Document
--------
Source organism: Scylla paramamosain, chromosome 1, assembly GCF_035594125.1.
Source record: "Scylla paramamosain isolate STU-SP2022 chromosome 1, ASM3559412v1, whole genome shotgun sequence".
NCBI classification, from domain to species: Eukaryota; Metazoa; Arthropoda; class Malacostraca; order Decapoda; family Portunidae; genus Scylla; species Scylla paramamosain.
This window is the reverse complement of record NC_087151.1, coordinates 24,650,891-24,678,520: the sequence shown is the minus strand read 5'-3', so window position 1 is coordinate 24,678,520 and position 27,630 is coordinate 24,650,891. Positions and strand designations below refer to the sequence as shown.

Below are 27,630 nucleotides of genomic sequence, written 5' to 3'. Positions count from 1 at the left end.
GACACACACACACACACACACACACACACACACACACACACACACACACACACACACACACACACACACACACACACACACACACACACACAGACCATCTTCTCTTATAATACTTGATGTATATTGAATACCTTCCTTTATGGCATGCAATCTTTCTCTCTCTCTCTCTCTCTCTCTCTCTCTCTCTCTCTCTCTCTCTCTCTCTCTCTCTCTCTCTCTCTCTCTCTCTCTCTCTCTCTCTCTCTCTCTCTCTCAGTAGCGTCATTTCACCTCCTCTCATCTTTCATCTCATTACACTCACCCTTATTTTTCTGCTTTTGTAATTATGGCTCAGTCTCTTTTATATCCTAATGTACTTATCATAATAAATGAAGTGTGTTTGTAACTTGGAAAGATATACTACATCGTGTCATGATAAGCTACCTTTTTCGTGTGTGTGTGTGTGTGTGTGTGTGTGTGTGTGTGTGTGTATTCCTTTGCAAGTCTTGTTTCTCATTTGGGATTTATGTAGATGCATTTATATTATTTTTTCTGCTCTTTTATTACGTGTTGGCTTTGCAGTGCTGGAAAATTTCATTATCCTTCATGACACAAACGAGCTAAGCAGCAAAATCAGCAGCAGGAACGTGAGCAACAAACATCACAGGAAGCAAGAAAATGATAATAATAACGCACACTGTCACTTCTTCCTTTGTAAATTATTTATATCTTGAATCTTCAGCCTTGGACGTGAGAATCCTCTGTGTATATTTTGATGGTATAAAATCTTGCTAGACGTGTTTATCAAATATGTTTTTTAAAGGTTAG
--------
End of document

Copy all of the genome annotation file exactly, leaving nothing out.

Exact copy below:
Source organism: Scylla paramamosain, chromosome 1, assembly GCF_035594125.1.
Source record: "Scylla paramamosain isolate STU-SP2022 chromosome 1, ASM3559412v1, whole genome shotgun sequence".
NCBI classification, from domain to species: Eukaryota; Metazoa; Arthropoda; class Malacostraca; order Decapoda; family Portunidae; genus Scylla; species Scylla paramamosain.
This window is the reverse complement of record NC_087151.1, coordinates 24,650,891-24,678,520: the sequence shown is the minus strand read 5'-3', so window position 1 is coordinate 24,678,520 and position 27,630 is coordinate 24,650,891. Positions and strand designations below refer to the sequence as shown.

Below are 27,630 nucleotides of genomic sequence, written 5' to 3'. Positions count from 1 at the left end.
GACACACACACACACACACACACACACACACACACACACACACACACACACACACACACACACACACACACACACACACACACACACACACAGACCATCTTCTCTTATAATACTTGATGTATATTGAATACCTTCCTTTATGGCATGCAATCTTTCTCTCTCTCTCTCTCTCTCTCTCTCTCTCTCTCTCTCTCTCTCTCTCTCTCTCTCTCTCTCTCTCTCTCTCTCTCTCTCTCTCTCTCTCTCTCTCTCTCAGTAGCGTCATTTCACCTCCTCTCATCTTTCATCTCATTACACTCACCCTTATTTTTCTGCTTTTGTAATTATGGCTCAGTCTCTTTTATATCCTAATGTACTTATCATAATAAATGAAGTGTGTTTGTAACTTGGAAAGATATACTACATCGTGTCATGATAAGCTACCTTTTTCGTGTGTGTGTGTGTGTGTGTGTGTGTGTGTGTGTGTGTGTATTCCTTTGCAAGTCTTGTTTCTCATTTGGGATTTATGTAGATGCATTTATATTATTTTTTCTGCTCTTTTATTACGTGTTGGCTTTGCAGTGCTGGAAAATTTCATTATCCTTCATGACACAAACGAGCTAAGCAGCAAAATCAGCAGCAGGAACGTGAGCAACAAACATCACAGGAAGCAAGAAAATGATAATAATAACGCACACTGTCACTTCTTCCTTTGTAAATTATTTATATCTTGAATCTTCAGCCTTGGACGTGAGAATCCTCTGTGTATATTTTGATGGTATAAAATCTTGCTAGACGTGTTTATCAAATATGTTTTTTAAAGGTTAG